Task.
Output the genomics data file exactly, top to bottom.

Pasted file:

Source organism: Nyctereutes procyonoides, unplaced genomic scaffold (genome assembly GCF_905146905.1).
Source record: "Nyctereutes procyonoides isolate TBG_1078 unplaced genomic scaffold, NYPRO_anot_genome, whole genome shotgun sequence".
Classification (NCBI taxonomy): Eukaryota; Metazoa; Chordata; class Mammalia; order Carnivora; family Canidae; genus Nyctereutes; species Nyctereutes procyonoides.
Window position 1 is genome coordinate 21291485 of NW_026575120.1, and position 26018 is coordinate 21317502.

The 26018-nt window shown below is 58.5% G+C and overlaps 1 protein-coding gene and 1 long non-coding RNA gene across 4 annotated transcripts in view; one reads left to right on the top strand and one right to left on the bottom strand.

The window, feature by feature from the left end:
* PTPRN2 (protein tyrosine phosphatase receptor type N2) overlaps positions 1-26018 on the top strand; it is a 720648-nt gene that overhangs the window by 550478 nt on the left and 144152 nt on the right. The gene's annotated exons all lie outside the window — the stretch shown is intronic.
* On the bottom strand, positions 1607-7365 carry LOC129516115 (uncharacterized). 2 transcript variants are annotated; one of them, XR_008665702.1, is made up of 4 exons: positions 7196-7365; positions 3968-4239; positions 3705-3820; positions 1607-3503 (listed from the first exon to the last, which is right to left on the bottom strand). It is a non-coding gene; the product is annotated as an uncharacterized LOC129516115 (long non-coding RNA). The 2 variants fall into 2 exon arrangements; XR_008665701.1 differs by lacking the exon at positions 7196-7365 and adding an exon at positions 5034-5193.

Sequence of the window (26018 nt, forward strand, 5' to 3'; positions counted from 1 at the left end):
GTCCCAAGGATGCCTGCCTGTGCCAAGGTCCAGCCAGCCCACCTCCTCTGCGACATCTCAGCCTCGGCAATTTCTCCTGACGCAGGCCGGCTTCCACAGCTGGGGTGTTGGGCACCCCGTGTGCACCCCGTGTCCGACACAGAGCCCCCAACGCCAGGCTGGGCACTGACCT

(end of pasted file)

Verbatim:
Source organism: Nyctereutes procyonoides, unplaced genomic scaffold (genome assembly GCF_905146905.1).
Source record: "Nyctereutes procyonoides isolate TBG_1078 unplaced genomic scaffold, NYPRO_anot_genome, whole genome shotgun sequence".
Classification (NCBI taxonomy): Eukaryota; Metazoa; Chordata; class Mammalia; order Carnivora; family Canidae; genus Nyctereutes; species Nyctereutes procyonoides.
Window position 1 is genome coordinate 21291485 of NW_026575120.1, and position 26018 is coordinate 21317502.

The 26018-nt window shown below is 58.5% G+C and overlaps 1 protein-coding gene and 1 long non-coding RNA gene across 4 annotated transcripts in view; one reads left to right on the top strand and one right to left on the bottom strand.

The window, feature by feature from the left end:
* PTPRN2 (protein tyrosine phosphatase receptor type N2) overlaps positions 1-26018 on the top strand; it is a 720648-nt gene that overhangs the window by 550478 nt on the left and 144152 nt on the right. The gene's annotated exons all lie outside the window — the stretch shown is intronic.
* On the bottom strand, positions 1607-7365 carry LOC129516115 (uncharacterized). 2 transcript variants are annotated; one of them, XR_008665702.1, is made up of 4 exons: positions 7196-7365; positions 3968-4239; positions 3705-3820; positions 1607-3503 (listed from the first exon to the last, which is right to left on the bottom strand). It is a non-coding gene; the product is annotated as an uncharacterized LOC129516115 (long non-coding RNA). The 2 variants fall into 2 exon arrangements; XR_008665701.1 differs by lacking the exon at positions 7196-7365 and adding an exon at positions 5034-5193.

Sequence of the window (26018 nt, forward strand, 5' to 3'; positions counted from 1 at the left end):
GTCCCAAGGATGCCTGCCTGTGCCAAGGTCCAGCCAGCCCACCTCCTCTGCGACATCTCAGCCTCGGCAATTTCTCCTGACGCAGGCCGGCTTCCACAGCTGGGGTGTTGGGCACCCCGTGTGCACCCCGTGTCCGACACAGAGCCCCCAACGCCAGGCTGGGCACTGACCT